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This German braised red cabbage recipe is delicious—and tastes even better the next day after the flavors mingle. Loganberry preserves and red currant jelly are more traditional in this dish, but can be harder to find—cranberry sauce makes an excellent substitute.

EatingWell.com, December 2022


Credit: William Dickey

Recipe Summary

55 mins
1 hr 25 mins

Back in the days before imported fresh produce from warmer climates became available year-round in every supermarket, cabbage played an important role in German cooking. Properly stored in a cool place, a head of cabbage keeps for months, and it was one of the only vegetables that Germans ate during the long winter months. 

White cabbage (often called green cabbage) is used for everyday dishes such as soups, stews and stuffing, as well as for sauerkraut. It's often associated with poor people's cooking or survival food during wartime shortages in Germany. Red cabbage is quite different in the way it's used in German cuisine. It is mainly braised and served as a side dish together with potato dumplings to accompany pork roast or sauerbraten, marinated and braised beef that is traditionally served for Sunday lunch. Braised red cabbage is also the ubiquitous side dish for festive holiday meals such as stuffed goose, turkey or duck. In the fall, braised red cabbage is served with game like boar and venison.

Germany has highly diverse regional cuisines, but braised red cabbage is one of the few traditional dishes that are prepared almost exactly the same way all over Germany (although it has different names—in Bavaria it is called Blaukraut or "blue cabbage" whereas in the rest of Germany, it it called Rotkohl or Rotkraut, "red cabbage"). Vinegar is added for flavor and to help the cabbage maintain its bright color. Some recipes also call for finely diced or shredded tart apples. For a fruity touch, red currant jelly or loganberry preserves are stirred into the dish at the end of the preparation process.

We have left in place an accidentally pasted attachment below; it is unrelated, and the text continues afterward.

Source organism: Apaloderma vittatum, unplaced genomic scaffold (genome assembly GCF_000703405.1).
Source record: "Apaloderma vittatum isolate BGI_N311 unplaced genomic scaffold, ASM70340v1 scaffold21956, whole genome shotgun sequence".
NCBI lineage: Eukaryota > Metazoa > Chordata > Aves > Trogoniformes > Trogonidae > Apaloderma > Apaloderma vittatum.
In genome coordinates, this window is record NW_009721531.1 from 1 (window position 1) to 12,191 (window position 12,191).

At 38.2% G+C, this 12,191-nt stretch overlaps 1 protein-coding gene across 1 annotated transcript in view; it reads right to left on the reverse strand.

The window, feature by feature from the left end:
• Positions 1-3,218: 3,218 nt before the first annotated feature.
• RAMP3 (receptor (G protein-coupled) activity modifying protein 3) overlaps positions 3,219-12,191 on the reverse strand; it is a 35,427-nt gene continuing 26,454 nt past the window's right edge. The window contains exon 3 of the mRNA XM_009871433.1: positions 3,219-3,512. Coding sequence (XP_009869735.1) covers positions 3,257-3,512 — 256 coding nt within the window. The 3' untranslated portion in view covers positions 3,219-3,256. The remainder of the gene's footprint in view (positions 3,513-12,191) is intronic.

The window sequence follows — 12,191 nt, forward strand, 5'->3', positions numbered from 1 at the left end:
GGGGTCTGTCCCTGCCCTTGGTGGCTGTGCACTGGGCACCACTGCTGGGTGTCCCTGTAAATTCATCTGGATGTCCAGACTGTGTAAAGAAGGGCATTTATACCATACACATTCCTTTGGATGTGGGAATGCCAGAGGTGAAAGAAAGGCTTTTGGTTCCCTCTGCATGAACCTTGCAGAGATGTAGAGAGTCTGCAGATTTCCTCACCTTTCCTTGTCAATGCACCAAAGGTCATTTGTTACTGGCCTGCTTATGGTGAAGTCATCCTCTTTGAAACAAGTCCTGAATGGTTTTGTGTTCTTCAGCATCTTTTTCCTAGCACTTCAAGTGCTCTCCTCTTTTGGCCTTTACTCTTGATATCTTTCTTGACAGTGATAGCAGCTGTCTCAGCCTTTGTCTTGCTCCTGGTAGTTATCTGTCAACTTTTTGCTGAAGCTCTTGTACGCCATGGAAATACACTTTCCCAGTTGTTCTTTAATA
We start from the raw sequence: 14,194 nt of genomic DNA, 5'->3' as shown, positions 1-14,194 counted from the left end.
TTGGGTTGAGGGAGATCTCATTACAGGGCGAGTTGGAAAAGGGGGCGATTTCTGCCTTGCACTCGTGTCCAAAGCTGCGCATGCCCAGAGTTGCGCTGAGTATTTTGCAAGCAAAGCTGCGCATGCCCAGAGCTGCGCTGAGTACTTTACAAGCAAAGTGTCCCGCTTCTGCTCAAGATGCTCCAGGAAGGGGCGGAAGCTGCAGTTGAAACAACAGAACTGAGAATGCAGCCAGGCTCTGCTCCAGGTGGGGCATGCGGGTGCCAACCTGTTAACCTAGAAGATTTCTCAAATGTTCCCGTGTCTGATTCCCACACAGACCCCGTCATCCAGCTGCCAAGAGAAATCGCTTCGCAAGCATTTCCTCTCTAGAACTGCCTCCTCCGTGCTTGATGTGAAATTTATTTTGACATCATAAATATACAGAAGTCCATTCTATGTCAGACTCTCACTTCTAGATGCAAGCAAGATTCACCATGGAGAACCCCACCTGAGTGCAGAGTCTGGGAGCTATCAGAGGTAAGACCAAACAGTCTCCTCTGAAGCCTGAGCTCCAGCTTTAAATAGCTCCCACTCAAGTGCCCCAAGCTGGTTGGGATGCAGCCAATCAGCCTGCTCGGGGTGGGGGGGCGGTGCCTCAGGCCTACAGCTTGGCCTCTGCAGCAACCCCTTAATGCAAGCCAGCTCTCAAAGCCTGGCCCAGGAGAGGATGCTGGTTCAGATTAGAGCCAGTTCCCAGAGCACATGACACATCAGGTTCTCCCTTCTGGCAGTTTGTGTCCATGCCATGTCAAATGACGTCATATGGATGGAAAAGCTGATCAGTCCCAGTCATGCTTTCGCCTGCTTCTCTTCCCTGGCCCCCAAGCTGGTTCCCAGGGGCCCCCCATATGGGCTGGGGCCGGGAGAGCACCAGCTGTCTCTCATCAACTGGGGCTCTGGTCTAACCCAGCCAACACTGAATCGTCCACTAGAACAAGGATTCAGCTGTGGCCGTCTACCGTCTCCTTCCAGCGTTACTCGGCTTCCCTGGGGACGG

Ingredient Checklist


Instructions Checklist
  • Combine cabbage, vinegar and sugar in a large nonreactive bowl. Cover and let stand until the cabbage releases some liquid, about 30 minutes. 

  • Heat oil in a large, nonreactive heavy pot or Dutch oven over medium-low heat. Add onion and cook, stirring, until lightly colored, 5 to 7 minutes. Add the cabbage mixture and any accumulated liquid, wine, cloves and bay leaf. Stir until evenly combined. Cover and slowly bring to a boil. Cook over medium-low heat for 45 minutes, stirring frequently and checking for liquid. If the mixture seems dry, add water, 2 tablespoons at a time (the finished cabbage should be soft but not mushy or soupy).

  • Stir in jelly (or preserves or cranberry sauce), salt and pepper to taste. Remove and discard the cloves and bay leaf.

To make ahead

Refrigerate for up to 3 days.

Nutrition Facts

about 1 cup
125 calories; protein 3g; carbohydrates 18g; dietary fiber 4g; sugars 11g; added sugar 2g; fat 5g; saturated fat 1g; mono fat 3g; poly fat 1g; vitamin a iu 1693IU; vitamin b3 niacin 1mg; vitamin c 88mg; folate 31mg; vitamin k 58mg; sodium 335mg; calcium 77mg; iron 1mg; magnesium 27mg; phosphorus 53mg; potassium 408mg; niacin equivalents 1mg; selenium 1mcg.